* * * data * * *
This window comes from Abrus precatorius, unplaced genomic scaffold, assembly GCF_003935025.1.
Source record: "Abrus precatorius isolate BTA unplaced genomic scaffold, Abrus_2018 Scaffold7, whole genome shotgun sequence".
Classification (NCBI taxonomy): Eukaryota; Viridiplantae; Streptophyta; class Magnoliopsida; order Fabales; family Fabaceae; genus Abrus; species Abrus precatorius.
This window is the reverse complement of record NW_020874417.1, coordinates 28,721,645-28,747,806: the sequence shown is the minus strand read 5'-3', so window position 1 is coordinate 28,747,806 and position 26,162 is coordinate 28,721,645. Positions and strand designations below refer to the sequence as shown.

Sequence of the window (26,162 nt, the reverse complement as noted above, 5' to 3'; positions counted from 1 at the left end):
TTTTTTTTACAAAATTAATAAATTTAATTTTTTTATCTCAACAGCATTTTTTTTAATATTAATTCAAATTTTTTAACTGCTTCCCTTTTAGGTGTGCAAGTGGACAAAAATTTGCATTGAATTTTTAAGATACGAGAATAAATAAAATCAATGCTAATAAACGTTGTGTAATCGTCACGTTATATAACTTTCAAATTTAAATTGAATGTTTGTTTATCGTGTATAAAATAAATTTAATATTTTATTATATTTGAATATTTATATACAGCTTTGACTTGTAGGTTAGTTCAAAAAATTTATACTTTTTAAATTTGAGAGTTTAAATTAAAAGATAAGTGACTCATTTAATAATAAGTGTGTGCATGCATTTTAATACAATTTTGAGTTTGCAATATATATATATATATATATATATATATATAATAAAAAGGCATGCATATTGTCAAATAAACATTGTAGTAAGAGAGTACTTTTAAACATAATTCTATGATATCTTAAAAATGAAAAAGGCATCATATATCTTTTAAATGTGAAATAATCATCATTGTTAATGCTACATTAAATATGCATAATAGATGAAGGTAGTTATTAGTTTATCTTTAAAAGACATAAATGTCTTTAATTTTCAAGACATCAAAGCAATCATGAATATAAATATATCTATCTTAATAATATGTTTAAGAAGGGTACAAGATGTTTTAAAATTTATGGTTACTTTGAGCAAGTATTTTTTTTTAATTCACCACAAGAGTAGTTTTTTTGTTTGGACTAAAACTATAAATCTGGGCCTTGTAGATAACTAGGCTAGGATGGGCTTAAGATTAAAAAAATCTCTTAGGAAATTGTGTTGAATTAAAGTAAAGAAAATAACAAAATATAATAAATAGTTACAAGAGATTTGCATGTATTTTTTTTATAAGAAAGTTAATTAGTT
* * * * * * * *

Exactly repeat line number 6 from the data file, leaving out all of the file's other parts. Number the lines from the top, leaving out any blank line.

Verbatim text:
TTTTTTTTACAAAATTAATAAATTTAATTTTTTTATCTCAACAGCATTTTTTTTAATATTAATTCAAATTTTTTAACTGCTTCCCTTTTAGGTGTGCAAGTGGACAAAAATTTGCATTGAATTTTTAAGATACGAGAATAAATAAAATCAATGCTAATAAACGTTGTGTAATCGTCACGTTATATAACTTTCAAATTTAAATTGAATGTTTGTTTATCGTGTATAAAATAAATTTAATATTTTATTATATTTGAATATTTATATACAGCTTTGACTTGTAGGTTAGTTCAAAAAATTTATACTTTTTAAATTTGAGAGTTTAAATTAAAAGATAAGTGACTCATTTAATAATAAGTGTGTGCATGCATTTTAATACAATTTTGAGTTTGCAATATATATATATATATATATATATATATATAATAAAAAGGCATGCATATTGTCAAATAAACATTGTAGTAAGAGAGTACTTTTAAACATAATTCTATGATATCTTAAAAATGAAAAAGGCATCATATATCTTTTAAATGTGAAATAATCATCATTGTTAATGCTACATTAAATATGCATAATAGATGAAGGTAGTTATTAGTTTATCTTTAAAAGACATAAATGTCTTTAATTTTCAAGACATCAAAGCAATCATGAATATAAATATATCTATCTTAATAATATGTTTAAGAAGGGTACAAGATGTTTTAAAATTTATGGTTACTTTGAGCAAGTATTTTTTTTTAATTCACCACAAGAGTAGTTTTTTTGTTTGGACTAAAACTATAAATCTGGGCCTTGTAGATAACTAGGCTAGGATGGGCTTAAGATTAAAAAAATCTCTTAGGAAATTGTGTTGAATTAAAGTAAAGAAAATAACAAAATATAATAAATAGTTACAAGAGATTTGCATGTATTTTTTTTATAAGAAAGTTAATTAGTT